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Aaron Copland (1900–1990). The Tender Land, Orchestral Suite (1958)

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Hi, and welcome to Fleisher Discoveries! I’m Kile Smith. Fleisher Discoveries is a podcast from the Edwin A. Fleisher Collection of Orchestral Music and the Free Library of Philadelphia. Gary Galván is curator of the Fleisher Collection. There’s a new Fleisher Discoveries podcast every month on SoundCloud and Spotify; just search “Fleisher Discoveries” to find every one of our podcasts.

It is April and it was April, the time when the world opens up to spring, and the Chicago Symphony Orchestra was premiering a work about spring in the Midwest, and about planting time, and about young love. The orchestral work was by the most widely known American classical composer, but it had undergone a problematic journey and success was not assured, even with a leading orchestra in what we might call that capital of the Midwest, and under one of the greatest of conductors, Fritz Reiner.

The orchestral piece in this April 10th, 1958 premiere was by Aaron Copland, and it was the suite from his only full-length opera, The Tender Land.

He had composed it from 1952 to ’54 for the NBC Television Opera Theatre. Can you imagine, a television network running an opera series? It ran from 1951 to 1964, and started with a bang with the biggest hit of its run, Amahl and the Night Visitors by Gian Carlo Menotti, the first opera composed for television. Menotti had two other operas produced by NBC. Other composers included in the series were Lukas Foss, Norman Dello Joio, and Bohuslav Martinů.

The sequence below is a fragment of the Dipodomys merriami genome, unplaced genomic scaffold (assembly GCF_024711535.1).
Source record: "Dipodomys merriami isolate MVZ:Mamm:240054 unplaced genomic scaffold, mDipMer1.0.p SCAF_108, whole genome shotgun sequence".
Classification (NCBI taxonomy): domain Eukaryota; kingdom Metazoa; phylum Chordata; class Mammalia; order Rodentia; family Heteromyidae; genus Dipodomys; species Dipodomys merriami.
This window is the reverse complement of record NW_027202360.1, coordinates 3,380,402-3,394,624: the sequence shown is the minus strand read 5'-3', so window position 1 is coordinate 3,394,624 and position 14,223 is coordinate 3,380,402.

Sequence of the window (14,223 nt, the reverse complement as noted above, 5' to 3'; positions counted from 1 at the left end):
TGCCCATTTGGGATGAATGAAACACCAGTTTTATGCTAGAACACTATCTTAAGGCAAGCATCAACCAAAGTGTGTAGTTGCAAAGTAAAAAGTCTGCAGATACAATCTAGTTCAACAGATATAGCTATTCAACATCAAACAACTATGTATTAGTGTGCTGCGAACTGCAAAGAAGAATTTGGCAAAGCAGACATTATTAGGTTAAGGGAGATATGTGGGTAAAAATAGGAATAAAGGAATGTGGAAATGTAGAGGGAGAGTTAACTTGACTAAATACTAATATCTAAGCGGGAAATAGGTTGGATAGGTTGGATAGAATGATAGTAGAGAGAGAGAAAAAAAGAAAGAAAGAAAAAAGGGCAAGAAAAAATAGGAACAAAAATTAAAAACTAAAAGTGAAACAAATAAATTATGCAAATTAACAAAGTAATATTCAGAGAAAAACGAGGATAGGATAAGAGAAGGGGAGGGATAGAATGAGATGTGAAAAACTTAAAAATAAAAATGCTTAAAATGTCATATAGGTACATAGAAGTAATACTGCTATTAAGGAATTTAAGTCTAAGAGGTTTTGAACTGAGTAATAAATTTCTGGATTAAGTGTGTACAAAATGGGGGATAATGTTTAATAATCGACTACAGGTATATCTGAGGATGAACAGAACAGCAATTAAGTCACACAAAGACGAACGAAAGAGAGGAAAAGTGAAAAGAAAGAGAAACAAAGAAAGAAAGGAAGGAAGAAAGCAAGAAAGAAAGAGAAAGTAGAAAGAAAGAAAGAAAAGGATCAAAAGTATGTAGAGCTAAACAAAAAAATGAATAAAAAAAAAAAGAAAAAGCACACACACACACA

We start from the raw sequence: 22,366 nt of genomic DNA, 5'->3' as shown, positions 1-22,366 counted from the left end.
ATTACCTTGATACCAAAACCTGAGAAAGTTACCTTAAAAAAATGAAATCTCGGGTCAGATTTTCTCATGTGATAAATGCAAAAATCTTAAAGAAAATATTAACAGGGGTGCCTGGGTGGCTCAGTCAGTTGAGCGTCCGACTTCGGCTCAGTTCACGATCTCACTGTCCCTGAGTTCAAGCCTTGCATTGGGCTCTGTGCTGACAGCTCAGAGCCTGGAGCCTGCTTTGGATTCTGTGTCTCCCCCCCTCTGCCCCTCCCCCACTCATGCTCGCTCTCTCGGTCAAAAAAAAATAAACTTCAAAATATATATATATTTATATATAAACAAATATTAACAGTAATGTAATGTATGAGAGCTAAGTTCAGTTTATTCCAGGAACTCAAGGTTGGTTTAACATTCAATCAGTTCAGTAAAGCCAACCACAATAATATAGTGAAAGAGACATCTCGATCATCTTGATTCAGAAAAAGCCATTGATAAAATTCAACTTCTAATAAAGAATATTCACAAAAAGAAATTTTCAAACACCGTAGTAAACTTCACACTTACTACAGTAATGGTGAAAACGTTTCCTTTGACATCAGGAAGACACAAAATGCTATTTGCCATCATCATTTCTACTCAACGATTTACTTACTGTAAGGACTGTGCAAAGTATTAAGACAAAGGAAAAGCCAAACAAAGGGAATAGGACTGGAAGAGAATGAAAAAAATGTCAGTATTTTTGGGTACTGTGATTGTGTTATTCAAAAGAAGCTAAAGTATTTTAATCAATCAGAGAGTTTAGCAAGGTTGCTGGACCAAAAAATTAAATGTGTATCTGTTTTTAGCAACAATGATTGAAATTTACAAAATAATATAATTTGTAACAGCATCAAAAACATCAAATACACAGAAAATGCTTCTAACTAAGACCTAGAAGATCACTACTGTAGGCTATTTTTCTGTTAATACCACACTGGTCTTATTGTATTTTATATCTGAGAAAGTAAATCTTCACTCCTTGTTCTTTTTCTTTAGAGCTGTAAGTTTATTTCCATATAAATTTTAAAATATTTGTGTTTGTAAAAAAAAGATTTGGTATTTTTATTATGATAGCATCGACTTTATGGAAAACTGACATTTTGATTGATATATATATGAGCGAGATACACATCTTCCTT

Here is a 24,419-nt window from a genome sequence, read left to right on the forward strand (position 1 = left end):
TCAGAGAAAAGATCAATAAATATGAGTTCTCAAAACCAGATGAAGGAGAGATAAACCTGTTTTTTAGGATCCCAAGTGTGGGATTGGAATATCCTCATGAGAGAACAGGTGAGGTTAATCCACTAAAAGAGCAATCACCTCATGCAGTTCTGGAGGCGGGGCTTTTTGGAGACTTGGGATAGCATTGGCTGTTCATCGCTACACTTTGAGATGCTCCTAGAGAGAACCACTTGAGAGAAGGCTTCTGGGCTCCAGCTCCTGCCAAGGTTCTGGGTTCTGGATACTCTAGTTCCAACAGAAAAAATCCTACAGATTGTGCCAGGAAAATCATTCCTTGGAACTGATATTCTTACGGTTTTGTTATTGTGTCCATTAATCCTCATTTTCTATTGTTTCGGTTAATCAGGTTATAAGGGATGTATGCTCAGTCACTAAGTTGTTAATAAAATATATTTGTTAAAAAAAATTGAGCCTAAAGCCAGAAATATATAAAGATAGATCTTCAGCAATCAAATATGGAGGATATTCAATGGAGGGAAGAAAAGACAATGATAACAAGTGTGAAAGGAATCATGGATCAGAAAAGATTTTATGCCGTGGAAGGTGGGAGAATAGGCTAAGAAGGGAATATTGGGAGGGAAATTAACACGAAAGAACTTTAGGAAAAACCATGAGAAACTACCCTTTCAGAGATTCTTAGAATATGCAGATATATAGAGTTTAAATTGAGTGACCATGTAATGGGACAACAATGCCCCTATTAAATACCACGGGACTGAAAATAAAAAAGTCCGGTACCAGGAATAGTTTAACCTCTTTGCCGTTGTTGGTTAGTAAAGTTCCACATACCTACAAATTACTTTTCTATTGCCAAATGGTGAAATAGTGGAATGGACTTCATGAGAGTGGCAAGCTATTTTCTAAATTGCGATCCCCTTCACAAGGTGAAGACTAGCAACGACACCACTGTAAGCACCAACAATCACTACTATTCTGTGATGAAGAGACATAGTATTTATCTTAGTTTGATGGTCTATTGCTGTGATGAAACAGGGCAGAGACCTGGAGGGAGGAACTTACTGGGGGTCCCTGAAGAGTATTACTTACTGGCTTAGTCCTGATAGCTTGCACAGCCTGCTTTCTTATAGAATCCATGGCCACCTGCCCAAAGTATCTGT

But not the most famous of them all, Aaron Copland. He wrote The Tender Land for NBC, and they…well, they rejected it. Undeterred, Copland took it to the New York City Opera. They agreed to take it on. Thomas Schippers was the conductor, and Jerome Robbins the director for the premiere in 1954, on April 1st.

However, the critical response was underwhelming, with deficiencies in the dramatic shape and characterizations pointed out. Perhaps an opera written for television didn’t translate well to the stage, but in any case Copland later referred to the response with a wry sense of humor. “The one opera I’ve composed had a reception which could hardly be called triumphant,” he said.

Copland and the librettist, Erik Johns, writing under the pseudonym of Horace Everett, made changes in the opera that very year, including a lengthening of Act II, and worked further on it in 1955 for another performance. Copland conducted a concert performance in 1965 and also cut the opera somewhat for a 1965 recording. In 1987, just three years before his death, Copland authorized a reduction of the opera’s instrumentation to 13 instruments, the same ensemble he had used for Appalachian Spring.

That’s a lot of revising, but in the world of opera, it is not atypical. As an opera is finding its legs, revisions are often made for perceived weaknesses in the storyline or in the music, but sometimes composers change things for reasons of practicality. Different singers, different venues, how big or small the stages or the halls are, can all affect an opera’s editing history.

But let’s go back to the suite Copland extracted in 1958 for the performance we’re about to hear, and at this point we should talk about the actual story. Copland was inspired to write The Tender Land because of the 1936 book by James Agee, Let Us Now Praise Famous Men. Agee’s book about Southern farmers during the Depression, and its black-and-white photographs by Walker Evans, struck Copland not only with its harsh honesty, but also by its revealing the strong sense of fortitude and humanity in the face of the bleak 1930s.

The libretto really has little to do with the Agee book, except that they share an underlying flavor. On a Midwest farm, Laurie is about to graduate from high school, and in her big aria, known simply as “Laurie’s Song,” she feels she’s outgrowing the farm, that time is growing short, and that the world, beckoning from beyond the fence, is wide.